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yaniv barkana; Postural change in intraocular pressure between sitting and lying body positions - a direct comparison of its measurement with an unmodified Goldmann applanation tonometer, Tonopen XL, pneumatonometer, and HA-2 hand-held applanation tonometer. Invest. Ophthalmol. Vis. Sci. 2013;54(15):5615. doi: https://doi.org/.
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© ARVO (1962-2015); The Authors (2016-present)
The magnitude of change in intraocular pressure (IOP) with change in body posture is not routinely considered in clinical glaucoma practice. It has been reported using different tonometers with very different results. This study presents a direct comparison of 4 tonometers in measuring postural IOP change.
In healthy subjects, IOP was measured OU in with a Goldmann applanation tonometer (GAT) while sitting, then using the same GAT with the subject in the left lateral decubitus position after lying for 15 minutes, using a novel system comprising a motorized bed and modified slit-lamp table. On the next day, sitting IOP was measured in one eye using GAT, and in random order Tonopen XL and pneumatonometer. Then subjects lay down, and IOP was measured with these tonometers and also hand-held GAT (HA-2) after lying for 15 minutes and 45 minutes, supine except with GAT.
Enrolled were 19 subjects, 10 males and 9 females, with mean age 33.0±12.4 years. On day 1, sitting GAT IOP (mmHg) was 13.7±3.0 OD and 13.6±2.8 OS (p=0.7), and lying GAT IOP was 17.8±3.5 OD and 18.1±3.2 OS (p=0.3 for inter-eye postural IOP change). The coefficient of determination for right-left eye pairs of postural IOP difference was 0.453.On day 2, postural change after lying 15 minutes as measured with GAT, Tonopen, pneumatonometer, and HA-2 was 4.9±2.6, 1.6±1.8, 4.2±2.0 and 3.1±2.7, respectively. After lying 45 minutes it decreased to 3.3±2.1, 1.1±4.3, 3.1±2.5, and 2.6±3.3, respectively; this IOP decrease was statistically significant for GAT and pneumatonometer. In some subjects there was nearly no postural change in IOP, while in some IOP rose by 8-10 mmHg. 95% limits of agreement showed poor agreement between GAT and the other 3 tonometers in measured sitting and lying IOP and postural IOP change.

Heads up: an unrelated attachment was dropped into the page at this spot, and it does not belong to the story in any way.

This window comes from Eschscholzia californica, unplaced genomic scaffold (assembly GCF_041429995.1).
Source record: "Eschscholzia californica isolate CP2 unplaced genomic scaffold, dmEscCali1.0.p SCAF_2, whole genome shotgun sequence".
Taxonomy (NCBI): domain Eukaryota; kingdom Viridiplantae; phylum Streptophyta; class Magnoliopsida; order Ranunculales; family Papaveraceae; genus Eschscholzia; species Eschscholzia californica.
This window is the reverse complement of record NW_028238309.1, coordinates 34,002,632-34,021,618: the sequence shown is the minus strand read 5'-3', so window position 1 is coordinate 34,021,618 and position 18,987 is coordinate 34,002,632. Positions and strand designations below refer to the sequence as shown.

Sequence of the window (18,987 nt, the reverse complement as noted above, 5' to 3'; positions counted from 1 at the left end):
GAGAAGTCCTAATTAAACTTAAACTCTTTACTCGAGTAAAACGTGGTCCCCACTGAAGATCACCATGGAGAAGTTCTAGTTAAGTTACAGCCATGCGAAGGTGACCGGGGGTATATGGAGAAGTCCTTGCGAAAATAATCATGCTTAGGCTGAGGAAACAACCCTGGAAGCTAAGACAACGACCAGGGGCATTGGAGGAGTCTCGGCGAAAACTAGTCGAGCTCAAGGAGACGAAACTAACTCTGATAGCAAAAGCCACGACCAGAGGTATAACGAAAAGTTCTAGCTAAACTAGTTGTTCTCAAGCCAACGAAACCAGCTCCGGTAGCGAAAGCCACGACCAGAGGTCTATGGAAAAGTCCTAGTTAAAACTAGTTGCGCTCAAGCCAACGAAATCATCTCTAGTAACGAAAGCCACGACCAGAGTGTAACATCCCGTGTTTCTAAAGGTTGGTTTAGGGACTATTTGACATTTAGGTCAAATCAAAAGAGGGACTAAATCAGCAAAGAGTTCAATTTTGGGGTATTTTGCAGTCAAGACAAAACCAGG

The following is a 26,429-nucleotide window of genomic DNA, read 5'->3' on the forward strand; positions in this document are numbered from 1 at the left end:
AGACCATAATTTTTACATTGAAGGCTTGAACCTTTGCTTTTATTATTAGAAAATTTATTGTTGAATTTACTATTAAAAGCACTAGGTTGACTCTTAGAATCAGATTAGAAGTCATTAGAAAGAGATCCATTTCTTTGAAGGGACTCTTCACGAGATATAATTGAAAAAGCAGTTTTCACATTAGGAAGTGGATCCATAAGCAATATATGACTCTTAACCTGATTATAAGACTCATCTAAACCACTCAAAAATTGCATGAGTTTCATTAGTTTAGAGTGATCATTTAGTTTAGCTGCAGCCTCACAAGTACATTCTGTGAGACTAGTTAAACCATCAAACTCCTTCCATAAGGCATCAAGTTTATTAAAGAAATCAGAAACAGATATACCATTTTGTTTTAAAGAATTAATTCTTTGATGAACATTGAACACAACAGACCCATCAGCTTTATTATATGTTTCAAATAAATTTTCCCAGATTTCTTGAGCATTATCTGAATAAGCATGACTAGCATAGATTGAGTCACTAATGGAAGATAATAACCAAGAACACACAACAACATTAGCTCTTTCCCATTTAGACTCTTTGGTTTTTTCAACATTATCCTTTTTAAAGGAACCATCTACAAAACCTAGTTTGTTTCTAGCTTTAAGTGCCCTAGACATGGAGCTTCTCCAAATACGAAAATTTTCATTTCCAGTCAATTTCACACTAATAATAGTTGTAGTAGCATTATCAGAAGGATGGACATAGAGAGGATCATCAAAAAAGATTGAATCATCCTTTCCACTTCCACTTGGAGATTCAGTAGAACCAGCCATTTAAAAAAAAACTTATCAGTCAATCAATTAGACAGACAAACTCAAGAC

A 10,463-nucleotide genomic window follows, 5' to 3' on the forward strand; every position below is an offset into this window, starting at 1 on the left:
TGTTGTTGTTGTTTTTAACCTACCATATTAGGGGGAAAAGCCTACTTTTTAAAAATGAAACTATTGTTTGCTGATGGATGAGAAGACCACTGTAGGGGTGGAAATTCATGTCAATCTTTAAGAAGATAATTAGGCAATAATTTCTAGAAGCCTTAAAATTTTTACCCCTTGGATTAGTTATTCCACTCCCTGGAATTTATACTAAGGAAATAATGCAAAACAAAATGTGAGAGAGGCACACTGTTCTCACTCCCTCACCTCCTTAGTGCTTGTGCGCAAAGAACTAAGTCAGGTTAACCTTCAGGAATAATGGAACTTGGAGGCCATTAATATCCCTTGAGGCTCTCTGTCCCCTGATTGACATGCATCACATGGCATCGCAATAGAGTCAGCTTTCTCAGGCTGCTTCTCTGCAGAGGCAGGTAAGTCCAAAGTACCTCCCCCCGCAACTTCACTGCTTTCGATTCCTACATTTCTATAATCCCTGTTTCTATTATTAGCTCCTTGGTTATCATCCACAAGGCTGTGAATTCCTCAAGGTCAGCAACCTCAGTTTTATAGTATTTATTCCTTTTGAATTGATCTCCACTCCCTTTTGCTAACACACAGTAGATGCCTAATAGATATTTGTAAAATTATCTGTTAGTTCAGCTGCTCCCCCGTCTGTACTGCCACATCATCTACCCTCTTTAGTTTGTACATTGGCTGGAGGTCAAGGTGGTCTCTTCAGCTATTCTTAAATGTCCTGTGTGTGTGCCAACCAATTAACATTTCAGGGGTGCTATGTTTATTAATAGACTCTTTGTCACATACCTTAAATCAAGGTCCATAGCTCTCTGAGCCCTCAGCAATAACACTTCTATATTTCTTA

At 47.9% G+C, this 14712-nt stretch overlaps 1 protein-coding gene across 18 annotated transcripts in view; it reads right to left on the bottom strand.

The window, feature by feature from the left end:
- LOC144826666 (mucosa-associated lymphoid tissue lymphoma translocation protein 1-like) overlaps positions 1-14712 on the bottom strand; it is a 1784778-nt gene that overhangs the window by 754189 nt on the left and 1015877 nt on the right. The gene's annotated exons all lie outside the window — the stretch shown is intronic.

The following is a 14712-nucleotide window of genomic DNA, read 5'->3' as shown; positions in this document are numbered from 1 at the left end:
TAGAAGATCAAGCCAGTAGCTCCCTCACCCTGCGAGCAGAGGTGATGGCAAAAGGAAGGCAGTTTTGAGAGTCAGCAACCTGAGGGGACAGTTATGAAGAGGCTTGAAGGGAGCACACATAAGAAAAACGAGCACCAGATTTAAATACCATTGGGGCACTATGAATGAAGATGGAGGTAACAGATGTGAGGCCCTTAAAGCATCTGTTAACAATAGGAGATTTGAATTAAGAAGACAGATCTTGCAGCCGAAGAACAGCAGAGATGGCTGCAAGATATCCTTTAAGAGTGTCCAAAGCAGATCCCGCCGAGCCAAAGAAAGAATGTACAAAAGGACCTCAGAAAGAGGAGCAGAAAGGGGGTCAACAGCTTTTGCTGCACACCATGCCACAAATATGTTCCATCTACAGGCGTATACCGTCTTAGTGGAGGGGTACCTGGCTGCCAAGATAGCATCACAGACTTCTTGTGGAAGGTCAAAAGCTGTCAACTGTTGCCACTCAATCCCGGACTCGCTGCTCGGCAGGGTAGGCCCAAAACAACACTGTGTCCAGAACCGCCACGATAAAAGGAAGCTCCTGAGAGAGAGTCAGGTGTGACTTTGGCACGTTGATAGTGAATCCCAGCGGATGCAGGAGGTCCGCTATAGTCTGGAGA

Average postural IOP change was similar when measured with GAT and pneumatonometer, smaller with hand-held GAT, and much smaller with Tonopen. This change significantly decreased during lying between the 15 and 45 minute timepoints. Inter-subject variability in postural IOP was remarkable, consistent with previous reports, suggesting the importance of this parameter in clinical glaucoma practice. Inter-device agreement was poor and similar to previous reports.
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